Their books are short. They have been labeled the “minor prophets.” And their messages are anything but minor. The prophets are sent to speak God’s Word, to be “loudspeakers” for God—not just in biblical times, but now!—confronting our sin and bringing us to repentance, in order to restore a right relationship with God. Luther doesn’t mince words about the importance of the prophets: “We Christians ought not to be such shameful, satiated, ungrateful know-it-alls, but rather read and use the prophets with earnestness and profit.” OK, then. Let’s get to it!
The Forty days of Lent are meant to offer a break for our hearts. A break from business-as-usual so we can examine our life as we journey to the Cross and Empty Tomb. When asked what the greatest commandment is, Jesus said “love the Lord your God will all your heart and with all your soul and with all your mind and with all your strength” (Mark 12:30). Sounds straightforward… so why do we fall short constantly? The results of our sin are painfully clear…heartbreak. Do we really have a God whose own heart will stop at nothing to save you?
Last week we asked the question: “Can we really focus our heart on God fully and always?” Well, the answer is, no. We can’t. But what about our soul? Surely we can focus our soul, right? The soul is our will. Jesus teaches that we should love God with all our will. All we have to do is love God enough and think about God enough, right? Even if our actions don’t follow fully, can our will be focused enough on God?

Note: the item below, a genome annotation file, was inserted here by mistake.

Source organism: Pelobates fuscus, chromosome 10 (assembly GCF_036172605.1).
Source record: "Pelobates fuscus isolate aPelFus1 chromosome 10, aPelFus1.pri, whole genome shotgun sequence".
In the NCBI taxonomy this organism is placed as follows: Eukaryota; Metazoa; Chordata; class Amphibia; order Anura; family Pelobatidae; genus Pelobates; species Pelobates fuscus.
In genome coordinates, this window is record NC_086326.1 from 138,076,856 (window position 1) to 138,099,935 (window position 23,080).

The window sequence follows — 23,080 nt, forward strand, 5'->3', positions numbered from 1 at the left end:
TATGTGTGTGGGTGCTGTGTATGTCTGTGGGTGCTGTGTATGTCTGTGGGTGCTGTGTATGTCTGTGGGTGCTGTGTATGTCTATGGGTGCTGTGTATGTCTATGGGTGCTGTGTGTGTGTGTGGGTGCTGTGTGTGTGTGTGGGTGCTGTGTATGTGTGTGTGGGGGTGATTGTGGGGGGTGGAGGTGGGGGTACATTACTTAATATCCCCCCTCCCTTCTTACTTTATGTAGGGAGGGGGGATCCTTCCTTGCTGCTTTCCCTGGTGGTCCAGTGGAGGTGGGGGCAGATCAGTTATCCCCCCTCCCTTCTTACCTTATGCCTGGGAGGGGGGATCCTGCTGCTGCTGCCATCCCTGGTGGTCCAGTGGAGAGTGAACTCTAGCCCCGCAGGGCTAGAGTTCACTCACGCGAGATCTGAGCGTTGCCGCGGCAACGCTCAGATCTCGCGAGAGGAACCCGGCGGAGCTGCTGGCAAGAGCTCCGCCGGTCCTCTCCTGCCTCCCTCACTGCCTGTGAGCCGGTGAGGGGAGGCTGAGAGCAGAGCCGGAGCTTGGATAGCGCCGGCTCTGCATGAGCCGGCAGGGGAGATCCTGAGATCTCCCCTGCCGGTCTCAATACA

In our gospel, we hear that Jesus was full of zeal. How often are we full of zeal for the Lord? Is our mental energy always focused on God’s plan and priorities? How does your zeal put God’s interests first? In John’s gospel, we hear that the moneychangers were always focused on God’s work first…wait… Nope, no they weren’t. They were focused on worldly things and had even substituted those worldly things out for the will and work of God. In what ways is Jesus renewing our minds during Lent?
The only way that a person can really show their strength is through action - actions that either build and encourage… or cause brokenness. How have you had your heartbroken through other’s actions? How have you broken others’ hearts through your actions? How have we broken God’s heart through our actions, or inaction? Have we projected strength in the Lord or in ourselves? Jesus action was to save all creation, through his faithfulness, through his strength. Where do we find strength to build relationships rather than break them apart?
How often do we turn off the news when it’s difficult to hear? How often do we scroll past a social media post about people in need so we don’t have to deal with it? It’s so much easier to ignore those in need than face them. Jesus is pushing through the trouble in his own spirit in order to love others. What ways might we be called to give others something to eat? How might we be called to push through our own doubts, worries, and/or perceived scarcity in order to reach out to others and give them the Bread of Life to eat?